The news that David Cameron got £500,000 tax-free from his parents raises the question of how or whether inheritances should be taxed. My view is that they should be, and heavily so.
Certainly, a lot of the defences of inheritance look pathetically weak. For example:
WASHINGTON — U.S. President Barack Obama is applying pressure on Republicans to negotiate a fiscal deal, arguing that GOP leaders have rejected his past attempts to strike a bigger and more comprehensive bargain.
“They have had trouble saying yes to a number of repeated offers,” Obama said during an interview on NBC’s “Meet the Press” show that aired Sunday.
Gee, thanks. Few of us ever have to pay gift tax. Logically, more people should. Taxable gifts avoid tax when compared to passing an asset through a taxable estate because only the amount given to a donee is subject to gift tax, while the estate is taxable on its whole value — not just the amount that goes to the donee. Confusing?
As I have said previously, capitalists support the estate and inheritance taxes. Not those that see themselves as nobility, and call wish to be called capitalists, that want to reward the children of the wealthy (because we all know they need more advantages than they already get). While the Democrats voted in favor of capitalism (letting those who earn wealth prosper) instead of supporting nobility, as has been the recent trend, they did so only for the richest few.
Yesterday (on “Tax Day”) NPR’s Scott Horsley was wondering about the prospects for doing something better about the Bush tax cuts this year. He got a similar reaction from me, NYC Mayor Michael Bloomberg, and the Tax Policy Center’s Bob Williams–although I got to pull out an expression I believe my mom first taught me,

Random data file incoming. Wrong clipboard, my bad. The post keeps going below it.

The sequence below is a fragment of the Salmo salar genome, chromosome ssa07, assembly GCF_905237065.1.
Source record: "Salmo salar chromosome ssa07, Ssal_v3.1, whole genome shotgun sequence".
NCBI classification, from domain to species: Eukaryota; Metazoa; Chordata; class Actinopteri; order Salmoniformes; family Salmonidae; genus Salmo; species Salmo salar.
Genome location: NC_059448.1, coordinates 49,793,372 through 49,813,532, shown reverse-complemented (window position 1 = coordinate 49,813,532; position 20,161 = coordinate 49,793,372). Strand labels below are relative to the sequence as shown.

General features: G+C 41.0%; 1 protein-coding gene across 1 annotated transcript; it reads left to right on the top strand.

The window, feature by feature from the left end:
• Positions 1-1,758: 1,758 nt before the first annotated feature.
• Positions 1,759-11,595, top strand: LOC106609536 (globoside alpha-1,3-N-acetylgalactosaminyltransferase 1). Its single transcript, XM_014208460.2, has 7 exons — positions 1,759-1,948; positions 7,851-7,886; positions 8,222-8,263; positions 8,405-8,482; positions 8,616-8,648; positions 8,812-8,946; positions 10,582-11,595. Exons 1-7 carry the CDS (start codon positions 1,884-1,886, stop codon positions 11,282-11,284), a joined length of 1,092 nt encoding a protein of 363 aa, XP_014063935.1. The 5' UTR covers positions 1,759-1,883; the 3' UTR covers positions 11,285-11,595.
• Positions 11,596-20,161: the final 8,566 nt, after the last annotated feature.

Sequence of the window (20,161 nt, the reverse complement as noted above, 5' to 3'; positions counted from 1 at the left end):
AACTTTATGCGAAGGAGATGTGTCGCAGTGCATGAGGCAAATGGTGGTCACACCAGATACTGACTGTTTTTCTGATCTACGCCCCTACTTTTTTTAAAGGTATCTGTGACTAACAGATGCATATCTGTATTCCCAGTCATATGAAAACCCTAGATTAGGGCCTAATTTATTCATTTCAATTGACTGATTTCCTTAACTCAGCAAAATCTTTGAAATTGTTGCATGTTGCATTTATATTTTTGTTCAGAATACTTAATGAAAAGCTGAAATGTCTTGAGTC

The inheritance tax in France is 45%, in Belgium it's 3%. France has a wealth tax, Belgium doesn't. Wealthy French have known and used these loopholes for quite some time, but appeal of such schemes is on the rise following massive tax hikes of president Francois Holland.
Writing in The Times over the weekend, Prime Minister David Cameron and Mr Osborne said those who worked hard for their homes should be able to pass them on to family members.
At present, inheritance tax is payable at 40 per cent on the value of an estate in excess of the tax-free allowance of £325,000 per person. Married couples and civil partners can pass the allowance on to each other.
The decision is welcome news for many farmers, many of whom own a farmhouse but no longer own all of the surrounding agricultural land. Agricultural land ordinarily attracts agricultural property relief from inheritance tax and where the farmhouse on the land ‘is of a character appropriate to the property’, which means that the farmhouse is proportionate in size to the farmed land surrounding it, then the farmhouse also attracts agricultural property relief.